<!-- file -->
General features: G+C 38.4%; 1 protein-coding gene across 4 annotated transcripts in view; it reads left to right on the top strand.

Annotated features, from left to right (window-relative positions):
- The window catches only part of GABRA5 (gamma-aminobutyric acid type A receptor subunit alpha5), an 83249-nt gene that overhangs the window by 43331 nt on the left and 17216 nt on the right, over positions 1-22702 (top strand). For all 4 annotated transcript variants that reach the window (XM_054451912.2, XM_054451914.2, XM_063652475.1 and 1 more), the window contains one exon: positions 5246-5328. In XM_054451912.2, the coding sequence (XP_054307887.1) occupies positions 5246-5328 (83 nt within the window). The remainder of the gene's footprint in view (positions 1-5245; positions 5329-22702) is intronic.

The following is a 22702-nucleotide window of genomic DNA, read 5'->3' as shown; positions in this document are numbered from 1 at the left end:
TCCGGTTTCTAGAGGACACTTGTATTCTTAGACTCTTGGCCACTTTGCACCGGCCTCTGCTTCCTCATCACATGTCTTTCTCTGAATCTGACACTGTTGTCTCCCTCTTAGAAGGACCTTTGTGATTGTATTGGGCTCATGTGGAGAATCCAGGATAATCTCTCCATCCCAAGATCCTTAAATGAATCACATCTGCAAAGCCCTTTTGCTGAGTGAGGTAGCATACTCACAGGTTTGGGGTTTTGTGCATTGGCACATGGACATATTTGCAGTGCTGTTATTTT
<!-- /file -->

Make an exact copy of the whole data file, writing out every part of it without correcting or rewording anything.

General features: G+C 38.4%; 1 protein-coding gene across 4 annotated transcripts in view; it reads left to right on the top strand.

Annotated features, from left to right (window-relative positions):
- The window catches only part of GABRA5 (gamma-aminobutyric acid type A receptor subunit alpha5), an 83249-nt gene that overhangs the window by 43331 nt on the left and 17216 nt on the right, over positions 1-22702 (top strand). For all 4 annotated transcript variants that reach the window (XM_054451912.2, XM_054451914.2, XM_063652475.1 and 1 more), the window contains one exon: positions 5246-5328. In XM_054451912.2, the coding sequence (XP_054307887.1) occupies positions 5246-5328 (83 nt within the window). The remainder of the gene's footprint in view (positions 1-5245; positions 5329-22702) is intronic.

The following is a 22702-nucleotide window of genomic DNA, read 5'->3' as shown; positions in this document are numbered from 1 at the left end:
TCCGGTTTCTAGAGGACACTTGTATTCTTAGACTCTTGGCCACTTTGCACCGGCCTCTGCTTCCTCATCACATGTCTTTCTCTGAATCTGACACTGTTGTCTCCCTCTTAGAAGGACCTTTGTGATTGTATTGGGCTCATGTGGAGAATCCAGGATAATCTCTCCATCCCAAGATCCTTAAATGAATCACATCTGCAAAGCCCTTTTGCTGAGTGAGGTAGCATACTCACAGGTTTGGGGTTTTGTGCATTGGCACATGGACATATTTGCAGTGCTGTTATTTT